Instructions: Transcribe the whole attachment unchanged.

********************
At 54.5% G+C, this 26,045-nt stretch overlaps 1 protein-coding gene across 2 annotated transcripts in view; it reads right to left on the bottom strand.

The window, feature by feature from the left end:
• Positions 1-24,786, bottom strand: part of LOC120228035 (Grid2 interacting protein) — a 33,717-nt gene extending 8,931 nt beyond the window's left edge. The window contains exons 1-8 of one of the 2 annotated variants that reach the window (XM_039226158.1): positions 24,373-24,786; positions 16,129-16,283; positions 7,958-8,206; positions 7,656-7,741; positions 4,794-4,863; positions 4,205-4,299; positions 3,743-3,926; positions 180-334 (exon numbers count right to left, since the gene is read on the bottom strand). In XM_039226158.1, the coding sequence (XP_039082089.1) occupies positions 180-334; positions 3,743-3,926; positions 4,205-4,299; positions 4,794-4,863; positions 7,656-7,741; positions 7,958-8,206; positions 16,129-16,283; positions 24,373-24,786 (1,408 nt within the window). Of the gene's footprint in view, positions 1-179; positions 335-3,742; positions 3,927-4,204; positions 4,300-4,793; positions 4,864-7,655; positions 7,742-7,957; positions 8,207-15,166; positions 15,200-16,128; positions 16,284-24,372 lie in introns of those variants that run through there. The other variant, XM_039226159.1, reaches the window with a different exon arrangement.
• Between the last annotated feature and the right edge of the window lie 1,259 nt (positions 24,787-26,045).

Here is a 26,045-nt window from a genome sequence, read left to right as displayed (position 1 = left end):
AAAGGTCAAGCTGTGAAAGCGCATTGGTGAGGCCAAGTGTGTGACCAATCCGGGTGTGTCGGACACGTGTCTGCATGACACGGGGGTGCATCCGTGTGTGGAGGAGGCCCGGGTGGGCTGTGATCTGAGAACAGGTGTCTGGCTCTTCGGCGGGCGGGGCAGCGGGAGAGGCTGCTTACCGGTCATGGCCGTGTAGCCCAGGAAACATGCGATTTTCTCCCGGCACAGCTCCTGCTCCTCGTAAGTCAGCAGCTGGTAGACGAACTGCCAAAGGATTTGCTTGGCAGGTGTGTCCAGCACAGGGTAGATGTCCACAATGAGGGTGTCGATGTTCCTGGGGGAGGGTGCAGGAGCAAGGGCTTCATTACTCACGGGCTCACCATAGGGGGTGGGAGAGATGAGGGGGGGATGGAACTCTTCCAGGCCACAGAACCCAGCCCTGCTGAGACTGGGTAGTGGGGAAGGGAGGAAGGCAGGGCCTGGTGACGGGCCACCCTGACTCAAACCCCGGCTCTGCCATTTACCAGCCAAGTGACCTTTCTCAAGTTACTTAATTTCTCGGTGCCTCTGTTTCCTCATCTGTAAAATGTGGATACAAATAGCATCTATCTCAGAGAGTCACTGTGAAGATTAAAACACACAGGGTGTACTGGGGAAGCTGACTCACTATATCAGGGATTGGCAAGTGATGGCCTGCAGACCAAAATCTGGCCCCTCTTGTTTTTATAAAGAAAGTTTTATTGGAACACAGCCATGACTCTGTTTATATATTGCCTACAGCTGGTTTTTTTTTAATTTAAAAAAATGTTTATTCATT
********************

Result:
At 54.5% G+C, this 26,045-nt stretch overlaps 1 protein-coding gene across 2 annotated transcripts in view; it reads right to left on the bottom strand.

The window, feature by feature from the left end:
• Positions 1-24,786, bottom strand: part of LOC120228035 (Grid2 interacting protein) — a 33,717-nt gene extending 8,931 nt beyond the window's left edge. The window contains exons 1-8 of one of the 2 annotated variants that reach the window (XM_039226158.1): positions 24,373-24,786; positions 16,129-16,283; positions 7,958-8,206; positions 7,656-7,741; positions 4,794-4,863; positions 4,205-4,299; positions 3,743-3,926; positions 180-334 (exon numbers count right to left, since the gene is read on the bottom strand). In XM_039226158.1, the coding sequence (XP_039082089.1) occupies positions 180-334; positions 3,743-3,926; positions 4,205-4,299; positions 4,794-4,863; positions 7,656-7,741; positions 7,958-8,206; positions 16,129-16,283; positions 24,373-24,786 (1,408 nt within the window). Of the gene's footprint in view, positions 1-179; positions 335-3,742; positions 3,927-4,204; positions 4,300-4,793; positions 4,864-7,655; positions 7,742-7,957; positions 8,207-15,166; positions 15,200-16,128; positions 16,284-24,372 lie in introns of those variants that run through there. The other variant, XM_039226159.1, reaches the window with a different exon arrangement.
• Between the last annotated feature and the right edge of the window lie 1,259 nt (positions 24,787-26,045).

Here is a 26,045-nt window from a genome sequence, read left to right as displayed (position 1 = left end):
AAAGGTCAAGCTGTGAAAGCGCATTGGTGAGGCCAAGTGTGTGACCAATCCGGGTGTGTCGGACACGTGTCTGCATGACACGGGGGTGCATCCGTGTGTGGAGGAGGCCCGGGTGGGCTGTGATCTGAGAACAGGTGTCTGGCTCTTCGGCGGGCGGGGCAGCGGGAGAGGCTGCTTACCGGTCATGGCCGTGTAGCCCAGGAAACATGCGATTTTCTCCCGGCACAGCTCCTGCTCCTCGTAAGTCAGCAGCTGGTAGACGAACTGCCAAAGGATTTGCTTGGCAGGTGTGTCCAGCACAGGGTAGATGTCCACAATGAGGGTGTCGATGTTCCTGGGGGAGGGTGCAGGAGCAAGGGCTTCATTACTCACGGGCTCACCATAGGGGGTGGGAGAGATGAGGGGGGGATGGAACTCTTCCAGGCCACAGAACCCAGCCCTGCTGAGACTGGGTAGTGGGGAAGGGAGGAAGGCAGGGCCTGGTGACGGGCCACCCTGACTCAAACCCCGGCTCTGCCATTTACCAGCCAAGTGACCTTTCTCAAGTTACTTAATTTCTCGGTGCCTCTGTTTCCTCATCTGTAAAATGTGGATACAAATAGCATCTATCTCAGAGAGTCACTGTGAAGATTAAAACACACAGGGTGTACTGGGGAAGCTGACTCACTATATCAGGGATTGGCAAGTGATGGCCTGCAGACCAAAATCTGGCCCCTCTTGTTTTTATAAAGAAAGTTTTATTGGAACACAGCCATGACTCTGTTTATATATTGCCTACAGCTGGTTTTTTTTTAATTTAAAAAAATGTTTATTCATT